Last month, comedian and podcast host Joe Rogan said on his program that he was likely to vote for Bernie Sanders in the 2020 presidential election. The Vermont senator’s campaign quickly seized on the quasi-endorsement, touting Rogan’s remark in a Twitter post — despite the shock jock’s documented history of remarks that are widely construed as racist and misogynistic.
On Friday, a new poll released by YouGov and The Economist appeared to show that the Sanders campaign’s unapologetic defense of Rogan — who once compared African American neighborhoods to Planet of the Apes — cost him half of his support among black voters.
A Mediaite summary of the poll noted that in the same survey just one week earlier, Sanders enjoyed 17 percent support among black voters nationwide. But in the Economist/YouGov poll released this week, his backing among African Americans had suddenly shrunk to just 8 percent.
No Democratic candidate for president has earned the party’s nomination without coming in first among black voters since Michael Dukakis in 1988, according to an NBC News report. In that year, Reverend Jesse Jackson, a civil rights leader and associate of Dr. Martin Luther King, won 92 percent of African American support in the Democratic primary.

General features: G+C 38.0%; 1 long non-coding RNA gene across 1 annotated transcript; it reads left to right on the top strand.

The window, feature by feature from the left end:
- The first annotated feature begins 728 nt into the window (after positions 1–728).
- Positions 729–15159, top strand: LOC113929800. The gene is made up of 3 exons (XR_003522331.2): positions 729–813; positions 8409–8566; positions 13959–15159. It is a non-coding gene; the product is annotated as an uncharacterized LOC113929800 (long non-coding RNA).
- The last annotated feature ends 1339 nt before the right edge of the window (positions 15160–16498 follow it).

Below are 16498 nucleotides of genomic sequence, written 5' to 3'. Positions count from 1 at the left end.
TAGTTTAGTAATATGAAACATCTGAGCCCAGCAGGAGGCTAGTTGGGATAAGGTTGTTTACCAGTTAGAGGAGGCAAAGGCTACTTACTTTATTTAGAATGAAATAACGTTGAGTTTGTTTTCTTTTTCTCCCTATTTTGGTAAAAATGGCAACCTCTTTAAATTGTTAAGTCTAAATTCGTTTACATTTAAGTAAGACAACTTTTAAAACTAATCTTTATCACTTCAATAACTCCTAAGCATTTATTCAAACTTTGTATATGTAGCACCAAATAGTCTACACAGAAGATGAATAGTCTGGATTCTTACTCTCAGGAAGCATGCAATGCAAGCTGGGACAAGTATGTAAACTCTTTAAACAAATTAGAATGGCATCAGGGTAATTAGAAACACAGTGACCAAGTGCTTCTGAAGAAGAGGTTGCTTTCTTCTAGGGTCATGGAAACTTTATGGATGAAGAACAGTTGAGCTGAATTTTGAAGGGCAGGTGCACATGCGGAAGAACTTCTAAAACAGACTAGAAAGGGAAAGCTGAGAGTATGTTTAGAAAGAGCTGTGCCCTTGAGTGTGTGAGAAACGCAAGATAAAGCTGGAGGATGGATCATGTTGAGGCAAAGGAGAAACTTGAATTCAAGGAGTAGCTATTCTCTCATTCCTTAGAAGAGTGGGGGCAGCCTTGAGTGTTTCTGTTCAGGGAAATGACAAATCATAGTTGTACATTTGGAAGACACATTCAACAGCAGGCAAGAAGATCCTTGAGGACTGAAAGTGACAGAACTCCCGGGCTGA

Since then, black voter support has determined the Democratic nominee in five consecutive election cycles in which an incumbent president was not a candidate —and eight straight overall. This started with Bill Clinton in 1992, until most recently, his wife, former Secretary of State Hillary Clinton, gained the nomination largely on the strength of her 77 percent black voter support, defeating Sanders in 2016.
In the same Economist/YouGov poll from this week, former Vice President Joe Biden led the demographic by a wide margin, with 43 percent black voter support. Massachusetts Senator Elizabeth Warren (14 percent) and former New York Mayor Michael Bloomberg (12 percent) also performed better than Sanders among African Americans.
In fact, nearly one out of every four black voters (23 percent) said that they would be “disappointed” if Sanders were the Democratic nominee. Only Hawaii congressional rep Tulsi Gabbard (27 percent) would cause greater disappointment by winning the nomination.
In a statement, the Sanders campaign defended its promotion of Rogan’s endorsement, saying that it touted the comments by the UFC television commentator because the campaign’s goal was to “build a multi-racial, multi-generational movement” that could defeat Donald Trump in the November general election.
Rogan later walked back his seeming endorsement of Sanders, saying that he really did not know who should be president.
“I’m a f*****g moron,” he said, as quoted by Mediaite. “Maybe we’re better off with Trump.”